Exult, lovers of autumn and decorative gourds – the air is crisp and the leaves are changing. And, in the treasured annual tradition, this week marked the release of Starbucks’ Pumpkin Spice Latte – or PSL® as they may prefer to call it.
In the spirit of the season, I sought to see if any zealous trademark applicants had sought to claim ownership over the phrasing “PUMPKIN SPICE” or “PUMPKIN SPICE LATTE.” Sure enough, there are a couple of notable marks – PUMPKIN SPICE CAPPUCCINO (a composite mark disclaiming all of the wording) and a pending application for YOU HAD ME AT PUMPKIN SPICE chief among them.
For its part, Starbucks itself seems to recognize the descriptive (if not generic) nature of the name for its most popular drink, a crucial spark to fall sales. But, it does hold a rather curious registration for PSL. The registration identifies “dairy-based food beverages; soy-based food beverages used as a milk substitute” and “coffee and espresso beverages; beverages made with a base of coffee and/or espresso.”
For its part, the Trademark Office did issue an information request during examination, asking Starbucks to “specify whether the letters ‘PSL’ have any significance in the foods or beverages trade or industry or as applied to the goods described in the application, or if such letters represent a ‘term of art’ within applicant’s industry.” Starbucks answered honestly enough, stating in its response:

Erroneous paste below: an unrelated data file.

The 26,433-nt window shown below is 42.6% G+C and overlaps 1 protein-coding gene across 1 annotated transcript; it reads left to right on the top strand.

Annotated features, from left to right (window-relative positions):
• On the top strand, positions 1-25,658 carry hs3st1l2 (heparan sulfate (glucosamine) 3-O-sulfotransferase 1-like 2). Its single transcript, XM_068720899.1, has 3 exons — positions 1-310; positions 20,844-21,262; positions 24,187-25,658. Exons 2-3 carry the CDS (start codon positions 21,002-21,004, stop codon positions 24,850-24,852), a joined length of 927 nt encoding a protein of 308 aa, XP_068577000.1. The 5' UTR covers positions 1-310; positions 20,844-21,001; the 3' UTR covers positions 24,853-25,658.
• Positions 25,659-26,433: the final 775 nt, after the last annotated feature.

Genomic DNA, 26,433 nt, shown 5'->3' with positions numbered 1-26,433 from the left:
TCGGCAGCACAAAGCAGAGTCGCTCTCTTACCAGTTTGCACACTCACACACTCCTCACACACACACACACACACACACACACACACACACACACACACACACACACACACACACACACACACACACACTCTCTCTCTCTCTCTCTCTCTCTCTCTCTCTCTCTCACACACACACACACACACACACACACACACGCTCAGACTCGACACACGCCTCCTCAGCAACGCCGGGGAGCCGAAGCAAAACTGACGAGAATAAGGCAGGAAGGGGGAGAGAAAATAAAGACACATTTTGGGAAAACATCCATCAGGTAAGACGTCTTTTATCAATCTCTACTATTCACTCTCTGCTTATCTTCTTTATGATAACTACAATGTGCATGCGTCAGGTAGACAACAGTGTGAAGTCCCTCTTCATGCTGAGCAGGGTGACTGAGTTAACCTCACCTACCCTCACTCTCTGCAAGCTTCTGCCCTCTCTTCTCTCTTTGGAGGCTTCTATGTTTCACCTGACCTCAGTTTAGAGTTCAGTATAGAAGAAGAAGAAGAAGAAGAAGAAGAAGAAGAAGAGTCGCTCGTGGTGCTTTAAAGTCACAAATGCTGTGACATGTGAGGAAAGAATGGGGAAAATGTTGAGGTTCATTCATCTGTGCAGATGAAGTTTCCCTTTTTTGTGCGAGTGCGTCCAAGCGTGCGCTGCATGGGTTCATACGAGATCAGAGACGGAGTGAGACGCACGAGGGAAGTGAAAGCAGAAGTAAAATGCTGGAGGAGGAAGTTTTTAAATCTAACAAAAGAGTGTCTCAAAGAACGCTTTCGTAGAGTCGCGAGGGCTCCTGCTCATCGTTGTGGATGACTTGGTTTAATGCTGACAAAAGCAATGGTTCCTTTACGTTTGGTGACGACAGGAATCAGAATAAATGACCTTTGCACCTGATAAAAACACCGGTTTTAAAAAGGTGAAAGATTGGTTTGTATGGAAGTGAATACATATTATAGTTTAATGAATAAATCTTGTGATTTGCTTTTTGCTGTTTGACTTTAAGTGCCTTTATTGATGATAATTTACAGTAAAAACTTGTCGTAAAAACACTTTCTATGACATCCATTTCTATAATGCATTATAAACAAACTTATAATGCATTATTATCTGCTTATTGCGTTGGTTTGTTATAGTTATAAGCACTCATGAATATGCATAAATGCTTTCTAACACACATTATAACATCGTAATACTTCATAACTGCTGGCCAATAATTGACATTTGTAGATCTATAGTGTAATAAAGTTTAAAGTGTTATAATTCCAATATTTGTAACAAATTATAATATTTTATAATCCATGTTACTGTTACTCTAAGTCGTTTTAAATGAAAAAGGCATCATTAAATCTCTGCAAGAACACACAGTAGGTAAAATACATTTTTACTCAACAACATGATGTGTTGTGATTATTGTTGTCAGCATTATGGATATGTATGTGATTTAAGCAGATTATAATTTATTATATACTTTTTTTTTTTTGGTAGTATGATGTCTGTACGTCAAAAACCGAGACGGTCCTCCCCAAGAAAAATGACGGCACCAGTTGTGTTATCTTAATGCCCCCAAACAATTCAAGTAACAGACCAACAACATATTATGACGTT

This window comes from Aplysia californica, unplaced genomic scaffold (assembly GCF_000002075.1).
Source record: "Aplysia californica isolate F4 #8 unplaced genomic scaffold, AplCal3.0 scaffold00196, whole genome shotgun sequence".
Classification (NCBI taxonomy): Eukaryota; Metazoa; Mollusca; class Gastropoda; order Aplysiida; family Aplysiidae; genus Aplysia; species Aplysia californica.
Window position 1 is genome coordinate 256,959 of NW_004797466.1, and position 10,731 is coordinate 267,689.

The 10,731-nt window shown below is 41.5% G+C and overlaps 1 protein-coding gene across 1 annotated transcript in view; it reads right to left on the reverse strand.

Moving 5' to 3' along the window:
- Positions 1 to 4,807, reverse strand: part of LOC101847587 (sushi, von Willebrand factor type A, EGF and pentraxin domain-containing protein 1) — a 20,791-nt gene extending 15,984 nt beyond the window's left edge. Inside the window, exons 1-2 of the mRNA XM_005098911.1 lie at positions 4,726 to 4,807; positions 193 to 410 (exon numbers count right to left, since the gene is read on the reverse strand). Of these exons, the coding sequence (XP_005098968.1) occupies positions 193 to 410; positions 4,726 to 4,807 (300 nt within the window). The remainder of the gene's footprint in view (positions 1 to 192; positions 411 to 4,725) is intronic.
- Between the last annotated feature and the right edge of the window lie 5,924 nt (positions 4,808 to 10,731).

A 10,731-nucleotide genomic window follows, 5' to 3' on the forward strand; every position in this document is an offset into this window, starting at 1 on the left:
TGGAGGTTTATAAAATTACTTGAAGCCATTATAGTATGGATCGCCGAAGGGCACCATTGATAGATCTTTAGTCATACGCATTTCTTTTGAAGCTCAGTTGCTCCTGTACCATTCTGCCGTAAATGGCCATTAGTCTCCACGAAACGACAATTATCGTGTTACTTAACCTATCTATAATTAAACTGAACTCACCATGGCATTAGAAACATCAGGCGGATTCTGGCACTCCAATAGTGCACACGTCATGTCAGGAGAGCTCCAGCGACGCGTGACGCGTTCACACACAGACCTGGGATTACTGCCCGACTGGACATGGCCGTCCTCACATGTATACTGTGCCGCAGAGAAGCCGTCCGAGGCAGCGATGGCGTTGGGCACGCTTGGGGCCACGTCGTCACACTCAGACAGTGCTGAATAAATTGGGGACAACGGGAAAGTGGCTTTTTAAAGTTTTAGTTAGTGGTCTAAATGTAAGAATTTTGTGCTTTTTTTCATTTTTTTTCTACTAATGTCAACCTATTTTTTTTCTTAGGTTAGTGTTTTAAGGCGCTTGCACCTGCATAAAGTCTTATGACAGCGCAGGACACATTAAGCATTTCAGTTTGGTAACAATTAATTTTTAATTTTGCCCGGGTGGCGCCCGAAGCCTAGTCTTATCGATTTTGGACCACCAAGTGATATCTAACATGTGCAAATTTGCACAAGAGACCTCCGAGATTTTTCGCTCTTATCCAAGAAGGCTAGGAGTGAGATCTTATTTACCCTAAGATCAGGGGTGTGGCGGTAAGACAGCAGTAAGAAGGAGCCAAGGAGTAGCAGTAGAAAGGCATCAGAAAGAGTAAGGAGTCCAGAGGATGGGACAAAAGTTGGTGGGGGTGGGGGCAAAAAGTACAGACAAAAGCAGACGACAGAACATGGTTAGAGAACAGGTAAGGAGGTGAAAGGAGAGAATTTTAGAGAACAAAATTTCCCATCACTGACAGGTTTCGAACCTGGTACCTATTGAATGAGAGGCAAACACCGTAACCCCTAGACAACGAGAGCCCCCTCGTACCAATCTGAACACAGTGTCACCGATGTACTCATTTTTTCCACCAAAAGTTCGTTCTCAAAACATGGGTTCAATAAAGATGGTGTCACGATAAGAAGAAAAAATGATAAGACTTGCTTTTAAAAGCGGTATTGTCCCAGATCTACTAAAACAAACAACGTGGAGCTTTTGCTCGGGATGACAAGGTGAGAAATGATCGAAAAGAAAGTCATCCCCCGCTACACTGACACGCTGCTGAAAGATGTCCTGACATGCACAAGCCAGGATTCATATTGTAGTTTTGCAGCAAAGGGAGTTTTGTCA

The Examining Attorney has requested whether the letters PSL have any significance in the foods or beverages trade or as applied to the goods described in the application, or if such letters represent a “term of art” within Applicant’s industry. Applicant notes that the letters PSL stand for Pumpkin Spiced [sic] Latte.
Generally speaking, acronyms that connote descriptive wording are not registrable. According to the Trademark Manual of Examining Procedure:
As a general rule, an acronym or initialism cannot be considered descriptive unless the wording it stands for is merely descriptive of the goods or services, and the acronym or initialism is readily understood by relevant purchasers to be “substantially synonymous” with the merely descriptive wording it represents.
[. . .]
A mark consisting of an abbreviation, initialism, or acronym will be considered substantially synonymous with descriptive wording if: (1) the applied-for mark is an abbreviation, initialism, or acronym for specific wording; (2) the specific wording is merely descriptive of applicant’s goods and/or services; and (3) a relevant consumer viewing the abbreviation, initialism, or acronym in connection with applicant’s goods and/or services will recognize it as an abbreviation, initialism, or acronym of the merely descriptive wording that it represents.
So here, Starbucks has made of record evidence that PSL stands for Pumpkin Spice[d] Latte. And there’s replete evidence online of Starbucks creating an association between the acronym and the descriptive wording. But what did the Trademark Office do? Nothing – it approved the application for registration. And come 2020, the registration will no longer be eligible for cancellation on grounds of mere descriptiveness.
Are there PSL lovers at the PTO? Quite possibly. We’ll have to keep our eyes out this fall to see if Starbucks finds any enforcement targets for its (arguably) descriptive acronym.